Saturday, 11 January 2014

Back to work

The holiday's over and it's back to work. To tell you the truth, I've been in England spending the holidays with my family. The weather was awful: rain, more rain, and hail. And dark too. No wonder Europe has Christmas, a festival of light, to brighten up the winter. When I come back to Japan I'm always struck by the strong light as I get off the plane. And back in Koriyama, the cold (lows of minus 5) is mitigated by the brilliant sunshine, and views of the surrounding snow-covered mountains. 

There was hardly any mention of Japan on mainstream UK news. Prime Minister Abe's visit to Yasukuni Shrine (controversial - war criminals are interred there) hit the headlines one day and another day there were pictures of a Japanese whaling ship's catch courtesy of Sea Shepherd, the Australian anti-whaling activists. But these were the only two bits of news I noticed, neither showing Japan in a good light. I also watched a documentary of amateur video footage of the tsunami. But that was it. At least, all I managed to see.

So I needed to catch up when I got back. Today is the 11th of the month and it's a monthly anniversary (tsuki meinichi 月命日) that's still marked with prayers and search parties two years and ten months after the disaster. The TV and newspapers do special features. Not that much has changed. The Environment Agency has announced delays of three years in the clean up of the exclusion zone. Okuma, Kawauchi and Naraha will be finished by March this year but the rest, including Iidate and Tomioka will not be finished until March 2017. There are no plans for Futaba which I hear is in a bad state. Other figures show air-borne radiation down 50% as a result of decontamination work in Namie and Futaba in the exclusion zone but levels remain high at 3 to 6 microsieverts/hour so no one will be going back soon. You can read these features (in Japanese) here:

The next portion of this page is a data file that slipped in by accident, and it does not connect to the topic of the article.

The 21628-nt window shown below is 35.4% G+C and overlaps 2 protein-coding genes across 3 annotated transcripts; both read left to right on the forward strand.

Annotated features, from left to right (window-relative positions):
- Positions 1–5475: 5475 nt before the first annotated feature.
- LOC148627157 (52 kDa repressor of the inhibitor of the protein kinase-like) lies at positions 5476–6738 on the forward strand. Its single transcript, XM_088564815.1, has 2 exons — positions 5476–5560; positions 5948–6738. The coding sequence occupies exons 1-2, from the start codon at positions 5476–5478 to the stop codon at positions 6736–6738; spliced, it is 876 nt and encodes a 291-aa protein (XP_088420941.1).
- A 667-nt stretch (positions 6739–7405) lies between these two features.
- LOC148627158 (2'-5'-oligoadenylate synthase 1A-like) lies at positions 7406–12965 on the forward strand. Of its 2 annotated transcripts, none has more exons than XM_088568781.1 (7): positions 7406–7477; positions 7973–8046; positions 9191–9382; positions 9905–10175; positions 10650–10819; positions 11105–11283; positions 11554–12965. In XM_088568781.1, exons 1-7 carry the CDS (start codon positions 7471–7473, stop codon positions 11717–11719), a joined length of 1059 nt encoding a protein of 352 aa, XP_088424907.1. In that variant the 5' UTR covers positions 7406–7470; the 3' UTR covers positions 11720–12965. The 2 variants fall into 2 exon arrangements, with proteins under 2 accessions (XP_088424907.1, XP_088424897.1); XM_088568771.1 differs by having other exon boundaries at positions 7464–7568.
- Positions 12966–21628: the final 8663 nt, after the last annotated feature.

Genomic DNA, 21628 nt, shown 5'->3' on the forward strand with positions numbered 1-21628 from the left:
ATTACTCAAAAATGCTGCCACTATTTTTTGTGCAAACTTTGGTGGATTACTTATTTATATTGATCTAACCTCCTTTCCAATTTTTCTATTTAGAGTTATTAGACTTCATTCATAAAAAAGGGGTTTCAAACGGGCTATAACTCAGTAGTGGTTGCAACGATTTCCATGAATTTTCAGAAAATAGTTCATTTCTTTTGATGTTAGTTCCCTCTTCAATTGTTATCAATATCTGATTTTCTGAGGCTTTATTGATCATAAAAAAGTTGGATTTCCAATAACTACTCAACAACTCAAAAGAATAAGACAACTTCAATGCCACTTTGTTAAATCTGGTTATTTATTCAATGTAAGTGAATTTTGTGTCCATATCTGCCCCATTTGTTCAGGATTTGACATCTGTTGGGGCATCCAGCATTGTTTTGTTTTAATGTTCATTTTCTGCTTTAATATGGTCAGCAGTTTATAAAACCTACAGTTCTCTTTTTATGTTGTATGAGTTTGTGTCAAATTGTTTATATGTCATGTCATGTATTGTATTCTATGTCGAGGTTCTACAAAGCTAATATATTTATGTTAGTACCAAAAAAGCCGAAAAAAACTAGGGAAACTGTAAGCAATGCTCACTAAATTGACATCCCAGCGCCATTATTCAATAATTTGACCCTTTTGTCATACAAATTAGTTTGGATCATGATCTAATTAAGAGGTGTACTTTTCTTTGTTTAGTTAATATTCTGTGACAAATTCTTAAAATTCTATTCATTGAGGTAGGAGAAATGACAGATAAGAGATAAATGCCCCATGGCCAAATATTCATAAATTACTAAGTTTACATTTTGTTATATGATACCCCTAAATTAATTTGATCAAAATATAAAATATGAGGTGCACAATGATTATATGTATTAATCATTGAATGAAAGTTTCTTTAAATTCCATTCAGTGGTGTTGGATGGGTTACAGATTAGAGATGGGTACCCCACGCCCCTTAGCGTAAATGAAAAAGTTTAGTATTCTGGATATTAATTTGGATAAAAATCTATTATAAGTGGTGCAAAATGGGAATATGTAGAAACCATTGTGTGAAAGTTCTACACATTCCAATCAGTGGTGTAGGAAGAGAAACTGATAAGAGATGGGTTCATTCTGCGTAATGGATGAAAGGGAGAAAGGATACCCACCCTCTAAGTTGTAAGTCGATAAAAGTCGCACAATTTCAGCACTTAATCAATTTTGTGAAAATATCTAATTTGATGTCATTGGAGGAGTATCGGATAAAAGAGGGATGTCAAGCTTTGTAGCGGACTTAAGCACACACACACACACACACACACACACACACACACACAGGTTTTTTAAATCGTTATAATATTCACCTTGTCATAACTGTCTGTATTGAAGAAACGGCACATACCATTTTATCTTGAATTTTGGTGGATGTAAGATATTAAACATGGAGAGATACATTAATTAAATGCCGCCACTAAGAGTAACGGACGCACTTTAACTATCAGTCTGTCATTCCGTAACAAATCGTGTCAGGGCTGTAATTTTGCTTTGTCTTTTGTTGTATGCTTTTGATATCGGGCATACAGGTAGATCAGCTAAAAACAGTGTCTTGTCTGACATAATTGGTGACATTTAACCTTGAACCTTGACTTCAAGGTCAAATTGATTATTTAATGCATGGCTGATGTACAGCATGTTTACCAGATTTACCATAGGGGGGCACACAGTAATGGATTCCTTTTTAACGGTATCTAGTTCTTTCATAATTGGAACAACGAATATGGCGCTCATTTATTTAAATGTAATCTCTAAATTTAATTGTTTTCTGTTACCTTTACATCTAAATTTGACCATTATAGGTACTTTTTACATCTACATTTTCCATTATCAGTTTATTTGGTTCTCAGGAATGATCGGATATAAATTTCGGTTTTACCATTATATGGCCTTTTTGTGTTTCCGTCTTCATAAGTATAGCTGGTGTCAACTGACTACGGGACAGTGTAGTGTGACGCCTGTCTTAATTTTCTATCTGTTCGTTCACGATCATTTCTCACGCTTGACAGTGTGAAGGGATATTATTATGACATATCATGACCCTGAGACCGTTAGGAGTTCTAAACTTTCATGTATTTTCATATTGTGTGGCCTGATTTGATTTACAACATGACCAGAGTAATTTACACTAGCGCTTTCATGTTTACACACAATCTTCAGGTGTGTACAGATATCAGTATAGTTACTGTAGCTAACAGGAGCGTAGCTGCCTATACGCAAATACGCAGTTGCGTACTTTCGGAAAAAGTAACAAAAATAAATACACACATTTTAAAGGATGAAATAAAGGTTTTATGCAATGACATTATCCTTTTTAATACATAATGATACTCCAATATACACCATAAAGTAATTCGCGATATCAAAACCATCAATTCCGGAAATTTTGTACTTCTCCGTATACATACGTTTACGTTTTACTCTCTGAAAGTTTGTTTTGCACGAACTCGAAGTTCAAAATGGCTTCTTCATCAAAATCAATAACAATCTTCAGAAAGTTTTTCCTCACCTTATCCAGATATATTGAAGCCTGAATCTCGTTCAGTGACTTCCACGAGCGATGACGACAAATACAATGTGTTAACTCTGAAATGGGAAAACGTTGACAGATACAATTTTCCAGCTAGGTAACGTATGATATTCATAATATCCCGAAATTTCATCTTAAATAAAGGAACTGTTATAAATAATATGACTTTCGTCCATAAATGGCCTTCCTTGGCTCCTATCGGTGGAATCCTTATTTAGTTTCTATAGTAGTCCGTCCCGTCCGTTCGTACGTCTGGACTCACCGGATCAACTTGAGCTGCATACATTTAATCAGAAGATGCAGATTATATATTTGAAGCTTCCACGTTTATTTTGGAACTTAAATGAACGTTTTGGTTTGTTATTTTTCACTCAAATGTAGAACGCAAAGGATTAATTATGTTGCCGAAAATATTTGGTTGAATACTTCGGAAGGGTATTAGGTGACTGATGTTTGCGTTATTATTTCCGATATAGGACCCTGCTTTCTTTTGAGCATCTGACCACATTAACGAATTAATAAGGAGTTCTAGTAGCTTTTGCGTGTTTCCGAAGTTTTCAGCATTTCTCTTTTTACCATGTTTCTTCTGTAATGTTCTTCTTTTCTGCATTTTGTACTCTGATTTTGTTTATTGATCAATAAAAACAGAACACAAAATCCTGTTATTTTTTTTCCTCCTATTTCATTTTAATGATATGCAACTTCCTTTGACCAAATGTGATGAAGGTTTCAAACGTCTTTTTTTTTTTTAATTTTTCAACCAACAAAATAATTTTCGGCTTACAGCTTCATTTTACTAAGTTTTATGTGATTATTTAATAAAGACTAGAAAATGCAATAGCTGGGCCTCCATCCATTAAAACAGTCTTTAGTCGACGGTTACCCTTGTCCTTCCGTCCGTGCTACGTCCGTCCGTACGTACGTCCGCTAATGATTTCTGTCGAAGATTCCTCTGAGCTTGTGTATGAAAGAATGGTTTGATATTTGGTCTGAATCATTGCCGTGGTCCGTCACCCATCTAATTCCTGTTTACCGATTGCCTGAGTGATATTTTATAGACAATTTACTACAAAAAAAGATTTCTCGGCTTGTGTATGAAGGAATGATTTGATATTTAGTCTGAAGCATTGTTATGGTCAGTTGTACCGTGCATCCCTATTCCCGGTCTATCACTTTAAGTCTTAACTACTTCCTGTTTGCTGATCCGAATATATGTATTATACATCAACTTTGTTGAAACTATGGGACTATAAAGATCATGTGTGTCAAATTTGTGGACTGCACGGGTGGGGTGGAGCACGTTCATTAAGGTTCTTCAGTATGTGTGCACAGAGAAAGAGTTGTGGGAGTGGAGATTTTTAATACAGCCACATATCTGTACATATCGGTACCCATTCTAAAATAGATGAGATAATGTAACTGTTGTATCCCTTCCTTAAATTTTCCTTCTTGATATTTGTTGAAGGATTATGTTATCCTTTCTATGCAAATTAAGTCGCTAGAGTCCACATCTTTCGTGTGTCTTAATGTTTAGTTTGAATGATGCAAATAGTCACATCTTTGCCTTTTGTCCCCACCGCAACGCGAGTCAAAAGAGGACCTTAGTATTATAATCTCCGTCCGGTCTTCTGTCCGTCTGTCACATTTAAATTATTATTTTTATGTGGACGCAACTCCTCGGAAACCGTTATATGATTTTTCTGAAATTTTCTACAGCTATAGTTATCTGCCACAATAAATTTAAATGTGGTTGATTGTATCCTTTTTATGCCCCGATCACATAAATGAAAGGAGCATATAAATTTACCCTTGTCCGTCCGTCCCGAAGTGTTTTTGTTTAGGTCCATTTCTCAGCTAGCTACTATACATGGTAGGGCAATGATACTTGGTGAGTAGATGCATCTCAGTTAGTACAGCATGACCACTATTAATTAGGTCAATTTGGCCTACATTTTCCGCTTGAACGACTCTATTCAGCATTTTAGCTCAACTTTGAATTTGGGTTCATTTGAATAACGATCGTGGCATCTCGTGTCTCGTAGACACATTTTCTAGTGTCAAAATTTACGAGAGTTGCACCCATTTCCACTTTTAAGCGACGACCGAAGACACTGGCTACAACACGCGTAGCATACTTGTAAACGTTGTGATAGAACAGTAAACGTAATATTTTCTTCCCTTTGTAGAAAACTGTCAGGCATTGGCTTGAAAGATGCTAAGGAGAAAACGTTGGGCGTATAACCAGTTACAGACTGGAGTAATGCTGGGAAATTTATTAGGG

Fukushima Minpo 11 Jan2014
Also included in the paper's special is the full text of the government's plan to speed up the recovery - two broadsheet pages of fine print. The detail we get from this local paper is quite remarkable. And I'm sure it's read. People's lives here are affected and they really do follow the news.

Fascinating at the moment is the activity surrounding elections next month for Mayor of Tokyo. The incumbent, Inose, had to step down when it emerged that he had taken a 'loan' from a scandal-tainted hospital group. Yesterday, Hosokawa, who was Prime Minister of Japan for six months in 1993, announced that he intends to stand. And it seems he has the backing of Koizumi, Prime Minister from 2001 to 2006. For the past six months Koizumi has been very publicly advocating a zero nuclear policy. He wants all Japan's nuclear plants closed down for good, forthwith. You will recall that in 2011 the then Prime Minister Noda called for a zero policy and pledged to phase out nuclear power by 2030. 'No more nuclear power!` (datsu genpatsu 脱原発) became the slogan, a feeling supported by most people in Japan. In contrast the present government wants to keep nuclear power plants running. The draft of the basic energy plan announced last month does promise to reduce Japan's reliance on nuclear power and doesn't call for building new ones so in a way it follows the popular line. The question is one of timing. Hosokawa and Koizumi want action now and are opposed to the re-opening of the nuclear plants which could start in the next few months. So you could have the highly unusual scene of two former Prime Ministers pitted against Prime Minister Abe. Watch this space.
Bye for now, from a cold and icy Koriyama.

No comments:

Post a Comment